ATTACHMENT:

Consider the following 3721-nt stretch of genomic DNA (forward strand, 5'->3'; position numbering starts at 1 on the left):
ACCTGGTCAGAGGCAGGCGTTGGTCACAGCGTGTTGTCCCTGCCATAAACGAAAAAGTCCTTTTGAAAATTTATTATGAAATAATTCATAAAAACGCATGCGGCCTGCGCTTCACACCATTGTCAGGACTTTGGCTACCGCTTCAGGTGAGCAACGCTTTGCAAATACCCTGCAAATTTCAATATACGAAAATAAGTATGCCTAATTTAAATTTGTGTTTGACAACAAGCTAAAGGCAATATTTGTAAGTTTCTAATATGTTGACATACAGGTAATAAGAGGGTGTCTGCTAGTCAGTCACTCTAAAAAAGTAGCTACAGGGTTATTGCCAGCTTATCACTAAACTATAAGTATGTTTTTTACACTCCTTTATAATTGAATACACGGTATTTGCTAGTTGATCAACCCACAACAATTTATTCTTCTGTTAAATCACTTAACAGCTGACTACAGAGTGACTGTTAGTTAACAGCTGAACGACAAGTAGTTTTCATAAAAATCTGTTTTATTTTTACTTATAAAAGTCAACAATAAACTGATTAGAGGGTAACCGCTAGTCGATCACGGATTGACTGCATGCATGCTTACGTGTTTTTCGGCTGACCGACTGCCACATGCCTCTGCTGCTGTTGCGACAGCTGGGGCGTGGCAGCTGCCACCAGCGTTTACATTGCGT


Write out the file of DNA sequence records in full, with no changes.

Consider the following 3721-nt stretch of genomic DNA (forward strand, 5'->3'; position numbering starts at 1 on the left):
ACCTGGTCAGAGGCAGGCGTTGGTCACAGCGTGTTGTCCCTGCCATAAACGAAAAAGTCCTTTTGAAAATTTATTATGAAATAATTCATAAAAACGCATGCGGCCTGCGCTTCACACCATTGTCAGGACTTTGGCTACCGCTTCAGGTGAGCAACGCTTTGCAAATACCCTGCAAATTTCAATATACGAAAATAAGTATGCCTAATTTAAATTTGTGTTTGACAACAAGCTAAAGGCAATATTTGTAAGTTTCTAATATGTTGACATACAGGTAATAAGAGGGTGTCTGCTAGTCAGTCACTCTAAAAAAGTAGCTACAGGGTTATTGCCAGCTTATCACTAAACTATAAGTATGTTTTTTACACTCCTTTATAATTGAATACACGGTATTTGCTAGTTGATCAACCCACAACAATTTATTCTTCTGTTAAATCACTTAACAGCTGACTACAGAGTGACTGTTAGTTAACAGCTGAACGACAAGTAGTTTTCATAAAAATCTGTTTTATTTTTACTTATAAAAGTCAACAATAAACTGATTAGAGGGTAACCGCTAGTCGATCACGGATTGACTGCATGCATGCTTACGTGTTTTTCGGCTGACCGACTGCCACATGCCTCTGCTGCTGTTGCGACAGCTGGGGCGTGGCAGCTGCCACCAGCGTTTACATTGCGT